By Nikki Evans

2019 Area 9 Scholarship Recipient and 2022 Area 9 Summit featured performer

Some of you may remember hearing from me a couple of years ago. I was Area 9’s scholarship recipient for National Seminar in St. Louis in 2019. When I wrote my article after that, my last sentence to you was, “I thought of all the adventures that still lie ahead of me, and I realized that this was only the beginning.” I must admit, I had no idea what was coming.

In St. Louis, I fell in love with this event, and I knew I wanted to come back. I didn’t have the faintest idea that my next time going to a National Seminar would be as a performer.

I remember watching one of the concerts in St. Louis and thinking, “I HAVE to do this some day!” Since that moment, that was my dream, more than anything else. I did my very first solo concert in September 2020, and used that for my audition video when I submitted my application to perform. When I received the invitation to play at National, I was more excited than I was when I earned my college degree.

In St. Louis, I learned a lot of new things, and I had the opportunity to use several of those things in Phoenix. I learned how to use four-in-hand mallets on bell trees, which I used for my opening piece. I learned traveling six-in-hand, which made my final piece, Sabre Dance, possible to play. I took a class about playing concerts. At the time, I was starting to work in the direction of doing my first solo concert, but I had no idea that everything would be happening this quickly.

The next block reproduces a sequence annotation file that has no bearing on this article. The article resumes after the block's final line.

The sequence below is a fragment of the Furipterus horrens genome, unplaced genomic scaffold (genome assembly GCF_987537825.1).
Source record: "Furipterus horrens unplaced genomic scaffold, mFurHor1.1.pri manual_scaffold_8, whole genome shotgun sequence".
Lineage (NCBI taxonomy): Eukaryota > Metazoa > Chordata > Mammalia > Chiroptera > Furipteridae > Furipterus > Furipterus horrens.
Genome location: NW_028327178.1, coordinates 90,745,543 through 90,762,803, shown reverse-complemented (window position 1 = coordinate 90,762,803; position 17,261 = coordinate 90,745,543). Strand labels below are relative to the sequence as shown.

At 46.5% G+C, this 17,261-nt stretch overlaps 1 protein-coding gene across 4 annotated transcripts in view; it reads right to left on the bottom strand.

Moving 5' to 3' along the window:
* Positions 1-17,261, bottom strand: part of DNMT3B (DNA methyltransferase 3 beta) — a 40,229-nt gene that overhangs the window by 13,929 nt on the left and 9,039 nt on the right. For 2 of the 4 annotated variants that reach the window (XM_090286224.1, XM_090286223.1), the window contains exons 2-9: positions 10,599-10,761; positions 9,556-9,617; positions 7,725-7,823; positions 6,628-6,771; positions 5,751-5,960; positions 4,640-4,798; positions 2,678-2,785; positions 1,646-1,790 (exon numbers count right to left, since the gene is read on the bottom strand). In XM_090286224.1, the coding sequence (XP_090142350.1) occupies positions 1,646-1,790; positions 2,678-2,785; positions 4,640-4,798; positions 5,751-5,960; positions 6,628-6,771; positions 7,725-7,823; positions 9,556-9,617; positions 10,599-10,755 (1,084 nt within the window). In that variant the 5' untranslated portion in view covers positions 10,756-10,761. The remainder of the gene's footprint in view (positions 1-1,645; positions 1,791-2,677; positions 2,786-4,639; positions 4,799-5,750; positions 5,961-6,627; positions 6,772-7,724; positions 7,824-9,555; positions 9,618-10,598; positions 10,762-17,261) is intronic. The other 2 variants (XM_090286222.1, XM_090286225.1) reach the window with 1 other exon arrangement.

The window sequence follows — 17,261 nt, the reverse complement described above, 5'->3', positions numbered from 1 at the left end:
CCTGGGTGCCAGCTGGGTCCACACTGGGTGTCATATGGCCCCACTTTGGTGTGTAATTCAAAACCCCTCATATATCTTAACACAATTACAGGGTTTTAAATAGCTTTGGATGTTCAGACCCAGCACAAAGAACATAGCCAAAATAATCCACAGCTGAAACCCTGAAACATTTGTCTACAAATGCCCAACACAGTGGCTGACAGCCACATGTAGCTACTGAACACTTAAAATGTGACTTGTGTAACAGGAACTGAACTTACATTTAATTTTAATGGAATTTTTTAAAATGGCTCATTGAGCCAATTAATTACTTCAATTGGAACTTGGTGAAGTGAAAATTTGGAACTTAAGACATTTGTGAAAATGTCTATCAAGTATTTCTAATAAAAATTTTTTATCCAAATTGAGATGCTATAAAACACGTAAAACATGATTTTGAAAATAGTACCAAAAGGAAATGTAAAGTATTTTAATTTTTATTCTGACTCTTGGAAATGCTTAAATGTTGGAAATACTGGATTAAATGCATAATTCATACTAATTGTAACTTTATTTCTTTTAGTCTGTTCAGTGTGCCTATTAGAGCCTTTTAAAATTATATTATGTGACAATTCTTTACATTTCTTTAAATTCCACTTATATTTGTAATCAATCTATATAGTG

In St. Louis, I fell in love with bell trees for the first time. Playing bell trees and solo ringing from the table feel very different to me, but I started to learn how to live in both worlds. Now I regularly do both of those things in my concerts, including the one in Phoenix.

I also made a lot of new friends in St. Louis, and it was so great to see them again. Several of them were there for me at the moment I needed them the most. My first piece started with singing bells, before I even stepped on stage. For me, the scariest moment of a performance is the last moment before I start playing (once I get about halfway through the first piece, I’m

usually fine). It helped so much to know that those friends were there with me in that scary moment. I felt so much better about it because of them.

I am still a bit new to all this, so I had never faced that much pressure before. In some ways, it felt like I was emotionally walking through fire. I could feel that this was a big deal, and I was aware of the pressure, but not a single fiber of my being wanted to shy away from that.

I have a certain way I deal with pressure. If I’m nervous about a performance, the last thing I will do is remind myself, “Trust your training.” This is very effective for me, as long as I have really solid training to fall back on when I need it. In this case, my time in St. Louis helped lay the strong foundation I needed in Phoenix. Thank you for helping make this dream possible.